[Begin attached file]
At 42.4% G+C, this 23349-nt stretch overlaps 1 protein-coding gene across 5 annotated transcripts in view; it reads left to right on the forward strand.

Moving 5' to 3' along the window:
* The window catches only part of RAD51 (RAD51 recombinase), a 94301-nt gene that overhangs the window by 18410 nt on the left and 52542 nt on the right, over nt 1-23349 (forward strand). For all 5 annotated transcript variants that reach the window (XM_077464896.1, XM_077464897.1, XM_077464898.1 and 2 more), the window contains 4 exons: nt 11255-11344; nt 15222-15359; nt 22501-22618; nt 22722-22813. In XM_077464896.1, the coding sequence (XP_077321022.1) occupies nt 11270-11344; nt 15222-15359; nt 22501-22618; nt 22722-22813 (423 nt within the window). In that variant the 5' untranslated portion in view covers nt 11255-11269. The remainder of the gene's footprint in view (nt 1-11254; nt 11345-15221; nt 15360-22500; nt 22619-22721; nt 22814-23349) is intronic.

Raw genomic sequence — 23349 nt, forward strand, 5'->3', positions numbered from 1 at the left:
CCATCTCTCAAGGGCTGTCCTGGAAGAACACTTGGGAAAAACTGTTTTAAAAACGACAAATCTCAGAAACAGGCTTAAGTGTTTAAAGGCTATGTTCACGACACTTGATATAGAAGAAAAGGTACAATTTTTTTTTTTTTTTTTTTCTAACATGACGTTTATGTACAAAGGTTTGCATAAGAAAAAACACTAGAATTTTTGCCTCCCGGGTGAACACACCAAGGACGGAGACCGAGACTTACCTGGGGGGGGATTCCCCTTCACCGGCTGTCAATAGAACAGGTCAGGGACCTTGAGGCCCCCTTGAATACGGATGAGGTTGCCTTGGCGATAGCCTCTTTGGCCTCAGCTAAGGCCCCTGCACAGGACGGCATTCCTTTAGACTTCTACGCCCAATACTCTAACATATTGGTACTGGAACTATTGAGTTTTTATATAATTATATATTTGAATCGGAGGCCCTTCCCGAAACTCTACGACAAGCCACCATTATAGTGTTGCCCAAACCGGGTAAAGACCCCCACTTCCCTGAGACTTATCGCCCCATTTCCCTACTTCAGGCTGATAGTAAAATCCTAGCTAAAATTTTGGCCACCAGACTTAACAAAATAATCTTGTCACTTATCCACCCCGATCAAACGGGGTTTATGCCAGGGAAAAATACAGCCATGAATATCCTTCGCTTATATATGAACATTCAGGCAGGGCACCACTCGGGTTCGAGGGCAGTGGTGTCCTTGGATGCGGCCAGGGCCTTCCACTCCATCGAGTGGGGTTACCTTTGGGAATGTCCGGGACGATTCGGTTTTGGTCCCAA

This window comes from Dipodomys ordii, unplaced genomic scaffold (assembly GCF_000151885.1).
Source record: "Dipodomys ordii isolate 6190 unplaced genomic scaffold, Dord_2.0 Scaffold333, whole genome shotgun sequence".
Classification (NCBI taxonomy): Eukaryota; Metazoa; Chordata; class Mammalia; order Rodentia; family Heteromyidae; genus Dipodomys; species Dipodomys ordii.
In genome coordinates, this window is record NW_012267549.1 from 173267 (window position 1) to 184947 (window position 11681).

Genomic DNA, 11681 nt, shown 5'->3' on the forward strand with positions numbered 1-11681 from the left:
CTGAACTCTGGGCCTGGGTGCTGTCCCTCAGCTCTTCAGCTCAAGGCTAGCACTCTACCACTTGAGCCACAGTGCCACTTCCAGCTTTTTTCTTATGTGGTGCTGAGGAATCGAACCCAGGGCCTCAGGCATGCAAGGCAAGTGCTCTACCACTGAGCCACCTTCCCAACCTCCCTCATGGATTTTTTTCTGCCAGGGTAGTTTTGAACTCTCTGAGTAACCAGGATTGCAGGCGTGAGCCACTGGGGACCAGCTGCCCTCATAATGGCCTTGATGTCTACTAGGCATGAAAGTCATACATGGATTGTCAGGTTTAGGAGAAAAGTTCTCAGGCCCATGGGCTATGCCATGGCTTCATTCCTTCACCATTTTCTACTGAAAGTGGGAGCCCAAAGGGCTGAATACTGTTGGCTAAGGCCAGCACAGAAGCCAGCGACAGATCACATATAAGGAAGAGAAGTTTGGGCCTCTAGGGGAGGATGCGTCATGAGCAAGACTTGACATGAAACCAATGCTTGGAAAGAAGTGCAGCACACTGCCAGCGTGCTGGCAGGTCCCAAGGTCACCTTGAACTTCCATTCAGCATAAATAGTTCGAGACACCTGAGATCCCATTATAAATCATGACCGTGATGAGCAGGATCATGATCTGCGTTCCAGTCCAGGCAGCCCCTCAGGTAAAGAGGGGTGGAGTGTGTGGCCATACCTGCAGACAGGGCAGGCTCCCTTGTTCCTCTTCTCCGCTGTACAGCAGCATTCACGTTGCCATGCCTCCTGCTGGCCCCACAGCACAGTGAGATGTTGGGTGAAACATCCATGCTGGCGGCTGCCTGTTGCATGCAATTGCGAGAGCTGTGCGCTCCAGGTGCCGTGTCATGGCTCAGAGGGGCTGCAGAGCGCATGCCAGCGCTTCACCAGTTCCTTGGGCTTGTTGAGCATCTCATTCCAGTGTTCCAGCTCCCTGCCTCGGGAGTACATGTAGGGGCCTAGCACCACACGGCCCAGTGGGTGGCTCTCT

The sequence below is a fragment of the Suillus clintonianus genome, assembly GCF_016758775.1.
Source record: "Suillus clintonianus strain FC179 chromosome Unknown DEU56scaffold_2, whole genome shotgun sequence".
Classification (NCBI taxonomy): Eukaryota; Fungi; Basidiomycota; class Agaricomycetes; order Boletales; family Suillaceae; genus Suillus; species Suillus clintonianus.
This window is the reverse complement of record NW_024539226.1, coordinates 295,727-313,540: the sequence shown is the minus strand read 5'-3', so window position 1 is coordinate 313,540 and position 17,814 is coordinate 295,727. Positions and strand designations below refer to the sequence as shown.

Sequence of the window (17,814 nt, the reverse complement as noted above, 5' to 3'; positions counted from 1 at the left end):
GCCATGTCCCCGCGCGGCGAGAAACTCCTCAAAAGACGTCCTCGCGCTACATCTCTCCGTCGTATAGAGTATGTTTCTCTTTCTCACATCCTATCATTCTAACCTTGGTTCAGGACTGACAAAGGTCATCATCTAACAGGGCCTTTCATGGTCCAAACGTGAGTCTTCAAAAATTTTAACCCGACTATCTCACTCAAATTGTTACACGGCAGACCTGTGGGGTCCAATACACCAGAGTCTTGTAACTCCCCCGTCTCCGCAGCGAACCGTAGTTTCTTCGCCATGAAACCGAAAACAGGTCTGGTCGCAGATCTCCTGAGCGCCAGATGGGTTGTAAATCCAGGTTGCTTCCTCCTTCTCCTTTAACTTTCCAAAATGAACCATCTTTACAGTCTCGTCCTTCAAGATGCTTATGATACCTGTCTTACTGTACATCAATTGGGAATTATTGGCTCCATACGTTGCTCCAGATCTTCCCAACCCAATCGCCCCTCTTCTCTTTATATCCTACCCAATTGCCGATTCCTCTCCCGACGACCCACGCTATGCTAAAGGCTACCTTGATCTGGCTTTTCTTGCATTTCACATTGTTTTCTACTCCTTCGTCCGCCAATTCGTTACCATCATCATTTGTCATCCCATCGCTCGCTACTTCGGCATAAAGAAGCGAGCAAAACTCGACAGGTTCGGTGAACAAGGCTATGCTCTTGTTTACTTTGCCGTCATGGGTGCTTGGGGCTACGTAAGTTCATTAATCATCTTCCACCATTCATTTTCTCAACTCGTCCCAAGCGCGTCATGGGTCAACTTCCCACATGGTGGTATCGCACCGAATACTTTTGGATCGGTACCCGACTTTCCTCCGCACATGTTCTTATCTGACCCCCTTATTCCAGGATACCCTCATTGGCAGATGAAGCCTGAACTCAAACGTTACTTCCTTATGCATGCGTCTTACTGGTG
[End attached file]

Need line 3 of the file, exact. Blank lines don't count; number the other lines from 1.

* The window catches only part of RAD51 (RAD51 recombinase), a 94301-nt gene that overhangs the window by 18410 nt on the left and 52542 nt on the right, over nt 1-23349 (forward strand). For all 5 annotated transcript variants that reach the window (XM_077464896.1, XM_077464897.1, XM_077464898.1 and 2 more), the window contains 4 exons: nt 11255-11344; nt 15222-15359; nt 22501-22618; nt 22722-22813. In XM_077464896.1, the coding sequence (XP_077321022.1) occupies nt 11270-11344; nt 15222-15359; nt 22501-22618; nt 22722-22813 (423 nt within the window). In that variant the 5' untranslated portion in view covers nt 11255-11269. The remainder of the gene's footprint in view (nt 1-11254; nt 11345-15221; nt 15360-22500; nt 22619-22721; nt 22814-23349) is intronic.